Couple bought a schoolbus to turn into a home — when they open the doors, everyone’s jaw drops

August 21, 2017 6:34 pm Last Updated: August 21, 2017 6:34 pm

Luke and Rachel Davis, who have a dog and 2-year-old daughter, live in a school bus.

Luke and Rachel are high school sweethearts who got married right after graduating. Luke was working as a pipefitter and Rachel had started a baking business when a friend of theirs told them about mobile homes and the people who lived in them, traveling cross-country as they pleased, seeing the sights and gems the nation had to offer.

“We’d never even heard about it, but within two months of even hearing they existed we bought a school bus,” Luke said.

They figured, if we don’t do it now, we’ll never have the chance.

“What do we really have to lose? Our big tv? Our comfy couches? Our yard? Our nice big kitchen? (All these things are material possessions that can easily be replaced or lived without),” they wrote in a blog post. That led to an epiphany—they didn’t want to be owned by their possessions.

“We realized by purging ourselves of all these unnecessary possessions and habits we will have more time for the things we truly value: God, family, our marriage, freedom, and adventure.”

Handy by trade, and having 10 years of experience welding, Luke was well equipped to fully renovate a school bus and turn it into a home. The bus itself cost $4,000, and it took about 2 years to fully renovate.

The result is jaw-dropping.

From the inside, there is no hint that this used to be a school bus.

There have been quite a few people who’ve turned school buses into cozy homes on the road, but the Davis’s vehicle is special—they raised the roof by 20 inches to give it a lovely, open feeling.


The family actually began living on the bus before it was completely redone, which was a bit difficult, but also rewarding.

As a result of that, they got to travel far and wide—which was the whole point.

When the Davises decided they were going to live on a bus, they also wanted to be able to go off the grid completely.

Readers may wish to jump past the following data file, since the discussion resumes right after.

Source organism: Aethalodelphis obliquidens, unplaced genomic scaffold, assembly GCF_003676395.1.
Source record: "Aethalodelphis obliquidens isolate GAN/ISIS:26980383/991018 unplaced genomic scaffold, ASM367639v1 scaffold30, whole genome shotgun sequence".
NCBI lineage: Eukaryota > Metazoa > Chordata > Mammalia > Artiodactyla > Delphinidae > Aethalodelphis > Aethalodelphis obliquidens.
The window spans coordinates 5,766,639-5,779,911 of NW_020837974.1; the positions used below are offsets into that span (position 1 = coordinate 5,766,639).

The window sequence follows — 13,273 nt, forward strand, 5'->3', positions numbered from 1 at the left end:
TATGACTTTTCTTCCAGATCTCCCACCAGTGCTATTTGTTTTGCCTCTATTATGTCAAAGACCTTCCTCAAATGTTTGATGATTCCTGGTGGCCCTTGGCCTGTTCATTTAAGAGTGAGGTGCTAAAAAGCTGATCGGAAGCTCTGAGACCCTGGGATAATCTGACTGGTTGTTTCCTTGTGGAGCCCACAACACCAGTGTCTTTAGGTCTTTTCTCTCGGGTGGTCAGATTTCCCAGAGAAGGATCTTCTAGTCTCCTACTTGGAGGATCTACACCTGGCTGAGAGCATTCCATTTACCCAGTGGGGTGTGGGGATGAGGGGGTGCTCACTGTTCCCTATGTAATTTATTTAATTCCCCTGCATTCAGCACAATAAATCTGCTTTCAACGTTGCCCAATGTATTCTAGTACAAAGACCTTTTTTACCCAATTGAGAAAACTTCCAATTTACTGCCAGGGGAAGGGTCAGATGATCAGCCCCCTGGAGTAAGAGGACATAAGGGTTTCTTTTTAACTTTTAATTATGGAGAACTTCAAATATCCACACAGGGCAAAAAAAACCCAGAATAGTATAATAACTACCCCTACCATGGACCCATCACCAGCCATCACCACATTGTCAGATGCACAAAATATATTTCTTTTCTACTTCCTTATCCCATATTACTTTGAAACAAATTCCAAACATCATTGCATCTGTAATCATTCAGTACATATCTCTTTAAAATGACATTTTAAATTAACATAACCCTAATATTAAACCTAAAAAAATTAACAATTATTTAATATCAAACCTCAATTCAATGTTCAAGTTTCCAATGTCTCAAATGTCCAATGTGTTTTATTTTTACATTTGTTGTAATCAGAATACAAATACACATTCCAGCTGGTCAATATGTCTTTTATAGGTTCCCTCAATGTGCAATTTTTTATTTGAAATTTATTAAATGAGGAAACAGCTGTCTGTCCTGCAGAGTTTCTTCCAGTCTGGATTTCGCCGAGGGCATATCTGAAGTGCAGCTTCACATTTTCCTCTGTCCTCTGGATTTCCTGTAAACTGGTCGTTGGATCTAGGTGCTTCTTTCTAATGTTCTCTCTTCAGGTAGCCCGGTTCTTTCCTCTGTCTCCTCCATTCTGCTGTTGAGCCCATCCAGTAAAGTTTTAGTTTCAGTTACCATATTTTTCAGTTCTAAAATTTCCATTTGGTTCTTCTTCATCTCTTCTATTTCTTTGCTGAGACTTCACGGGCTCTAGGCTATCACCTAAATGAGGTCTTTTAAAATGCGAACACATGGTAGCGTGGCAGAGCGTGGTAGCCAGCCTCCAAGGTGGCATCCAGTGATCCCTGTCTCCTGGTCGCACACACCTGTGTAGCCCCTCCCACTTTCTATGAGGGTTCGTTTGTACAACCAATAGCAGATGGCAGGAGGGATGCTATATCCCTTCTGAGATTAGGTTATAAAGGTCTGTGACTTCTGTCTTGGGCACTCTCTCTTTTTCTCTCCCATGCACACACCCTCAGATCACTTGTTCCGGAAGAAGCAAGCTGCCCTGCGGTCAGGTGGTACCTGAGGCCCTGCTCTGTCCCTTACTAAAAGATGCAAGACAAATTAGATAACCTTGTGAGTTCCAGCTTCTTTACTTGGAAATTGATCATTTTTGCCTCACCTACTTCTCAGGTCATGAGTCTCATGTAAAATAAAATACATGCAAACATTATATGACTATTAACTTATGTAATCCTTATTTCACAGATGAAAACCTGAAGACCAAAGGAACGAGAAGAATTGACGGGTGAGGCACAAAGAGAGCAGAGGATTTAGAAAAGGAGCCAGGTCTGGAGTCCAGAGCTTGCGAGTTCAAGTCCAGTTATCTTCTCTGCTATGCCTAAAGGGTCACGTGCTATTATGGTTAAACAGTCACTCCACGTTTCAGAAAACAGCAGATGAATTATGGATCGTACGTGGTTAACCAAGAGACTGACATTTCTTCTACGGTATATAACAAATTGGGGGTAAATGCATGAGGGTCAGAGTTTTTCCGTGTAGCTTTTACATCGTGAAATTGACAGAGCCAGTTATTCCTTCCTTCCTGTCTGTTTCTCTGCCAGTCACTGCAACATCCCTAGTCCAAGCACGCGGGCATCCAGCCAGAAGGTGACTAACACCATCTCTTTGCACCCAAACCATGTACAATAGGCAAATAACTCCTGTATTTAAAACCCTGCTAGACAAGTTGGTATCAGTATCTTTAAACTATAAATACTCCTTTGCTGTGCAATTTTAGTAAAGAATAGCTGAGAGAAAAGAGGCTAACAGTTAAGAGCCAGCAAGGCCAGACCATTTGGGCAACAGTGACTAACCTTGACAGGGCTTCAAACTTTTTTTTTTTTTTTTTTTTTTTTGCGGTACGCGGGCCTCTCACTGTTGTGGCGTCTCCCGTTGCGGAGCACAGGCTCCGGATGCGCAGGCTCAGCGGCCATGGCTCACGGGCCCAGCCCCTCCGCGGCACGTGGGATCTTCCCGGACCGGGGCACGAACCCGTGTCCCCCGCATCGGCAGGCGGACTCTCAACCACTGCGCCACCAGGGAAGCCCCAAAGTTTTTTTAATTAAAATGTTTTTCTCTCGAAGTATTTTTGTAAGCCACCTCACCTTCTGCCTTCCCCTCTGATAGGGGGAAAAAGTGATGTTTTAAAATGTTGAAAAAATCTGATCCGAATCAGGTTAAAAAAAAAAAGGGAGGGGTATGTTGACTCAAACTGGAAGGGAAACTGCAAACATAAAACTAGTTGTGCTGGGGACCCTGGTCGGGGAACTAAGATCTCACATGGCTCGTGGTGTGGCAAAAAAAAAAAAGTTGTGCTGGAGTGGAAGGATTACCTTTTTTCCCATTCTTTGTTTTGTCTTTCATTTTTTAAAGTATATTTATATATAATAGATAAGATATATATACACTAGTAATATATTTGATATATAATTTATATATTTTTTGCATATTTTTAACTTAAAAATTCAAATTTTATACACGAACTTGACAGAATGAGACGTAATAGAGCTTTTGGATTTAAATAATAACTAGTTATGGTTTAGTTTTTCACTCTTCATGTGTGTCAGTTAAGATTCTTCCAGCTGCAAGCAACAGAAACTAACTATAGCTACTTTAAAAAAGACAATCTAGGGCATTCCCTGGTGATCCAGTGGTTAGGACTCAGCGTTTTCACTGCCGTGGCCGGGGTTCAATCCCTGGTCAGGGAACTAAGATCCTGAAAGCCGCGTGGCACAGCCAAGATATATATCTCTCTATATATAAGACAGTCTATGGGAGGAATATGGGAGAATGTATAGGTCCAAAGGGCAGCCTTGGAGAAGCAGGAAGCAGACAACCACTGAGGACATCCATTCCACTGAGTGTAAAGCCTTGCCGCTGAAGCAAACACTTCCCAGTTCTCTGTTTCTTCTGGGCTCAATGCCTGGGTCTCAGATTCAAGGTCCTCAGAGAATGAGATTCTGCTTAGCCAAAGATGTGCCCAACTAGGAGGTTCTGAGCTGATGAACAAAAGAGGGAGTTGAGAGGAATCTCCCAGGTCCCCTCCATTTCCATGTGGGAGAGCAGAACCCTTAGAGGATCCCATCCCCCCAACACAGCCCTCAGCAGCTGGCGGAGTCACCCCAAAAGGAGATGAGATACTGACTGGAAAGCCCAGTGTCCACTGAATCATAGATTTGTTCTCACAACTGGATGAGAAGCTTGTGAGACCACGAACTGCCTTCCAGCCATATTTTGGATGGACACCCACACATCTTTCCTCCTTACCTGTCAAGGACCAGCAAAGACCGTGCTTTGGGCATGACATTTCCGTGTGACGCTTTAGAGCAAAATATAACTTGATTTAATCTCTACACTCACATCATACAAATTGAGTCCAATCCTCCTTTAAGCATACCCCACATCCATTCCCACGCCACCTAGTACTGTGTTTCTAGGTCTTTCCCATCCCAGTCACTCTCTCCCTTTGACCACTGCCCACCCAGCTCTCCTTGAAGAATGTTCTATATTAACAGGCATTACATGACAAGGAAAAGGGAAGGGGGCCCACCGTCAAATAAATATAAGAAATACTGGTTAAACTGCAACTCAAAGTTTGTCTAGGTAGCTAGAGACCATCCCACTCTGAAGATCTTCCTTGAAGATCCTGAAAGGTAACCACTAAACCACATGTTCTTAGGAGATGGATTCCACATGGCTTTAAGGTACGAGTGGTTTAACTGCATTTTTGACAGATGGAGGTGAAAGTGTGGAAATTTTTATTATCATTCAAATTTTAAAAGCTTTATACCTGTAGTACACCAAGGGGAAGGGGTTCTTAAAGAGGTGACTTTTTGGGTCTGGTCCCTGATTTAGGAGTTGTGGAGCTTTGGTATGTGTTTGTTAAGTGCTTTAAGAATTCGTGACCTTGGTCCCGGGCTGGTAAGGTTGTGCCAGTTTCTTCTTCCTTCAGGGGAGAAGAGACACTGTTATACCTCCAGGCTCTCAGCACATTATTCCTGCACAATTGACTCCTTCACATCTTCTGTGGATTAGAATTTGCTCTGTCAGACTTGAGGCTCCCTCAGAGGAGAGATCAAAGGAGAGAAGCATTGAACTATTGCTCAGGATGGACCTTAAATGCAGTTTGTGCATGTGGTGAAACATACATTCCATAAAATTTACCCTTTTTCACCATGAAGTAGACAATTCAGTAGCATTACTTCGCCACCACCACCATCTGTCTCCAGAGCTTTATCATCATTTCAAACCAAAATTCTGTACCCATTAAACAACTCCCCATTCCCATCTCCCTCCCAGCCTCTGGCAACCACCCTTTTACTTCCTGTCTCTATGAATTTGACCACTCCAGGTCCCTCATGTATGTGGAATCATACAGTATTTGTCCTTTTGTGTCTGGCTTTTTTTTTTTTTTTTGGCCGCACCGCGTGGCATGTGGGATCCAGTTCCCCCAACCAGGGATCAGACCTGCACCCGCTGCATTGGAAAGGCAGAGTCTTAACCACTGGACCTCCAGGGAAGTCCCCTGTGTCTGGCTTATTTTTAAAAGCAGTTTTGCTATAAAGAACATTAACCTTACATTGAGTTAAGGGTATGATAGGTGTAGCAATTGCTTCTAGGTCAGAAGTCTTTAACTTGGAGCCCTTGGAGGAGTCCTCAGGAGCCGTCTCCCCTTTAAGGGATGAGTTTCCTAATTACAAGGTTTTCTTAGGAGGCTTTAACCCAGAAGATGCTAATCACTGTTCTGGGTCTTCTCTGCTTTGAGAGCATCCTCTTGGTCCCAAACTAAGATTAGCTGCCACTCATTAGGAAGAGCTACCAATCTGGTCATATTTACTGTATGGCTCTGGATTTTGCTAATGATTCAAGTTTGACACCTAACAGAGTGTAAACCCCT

The solar panels generate 900 watts of power, and there is a 4-battery bank.

Luke works as a handyman wherever they go, and Rachel works for a health and wellness company that allows her to telecommute.

And because this bus is their home, they still wanted it to be comfortable without compromise.

Much of the furniture serves dual purposes—like this couch that folds out into a bed—but they made sure to design things so not everything was tucked away and would require set-up before every use.

“I was a baker before we moved into this so the kitchen is my place so I definitely wanted a big one,” said Rachel.

“With this kitchen we’re able to cook anything we could in our old place, we didn’t have to compromise,” Luke said.

The bus has two bedrooms—Luke and Rachel’s, and Charlotte’s own cribspace.

The bathroom has a shower and a tub—it’s a bit smaller than what you’d find in most homes, Rachel said, but that was to be expected.

“Boy have we gotten the itch to travel,” they wrote.  “Once we started taking advantage of living in a moving vehicle we just can’t get enough of it. Our hearts long for adventure and experiencing new things.”

The responses to their way of life has been mixed, and that was not surprising for the couple. It’s definitely a conversation starter, they wrote. Sometimes people are baffled, sometimes they’re disgusted, sometimes they’re excited.

“Positive outweighs the negative though and we love it!”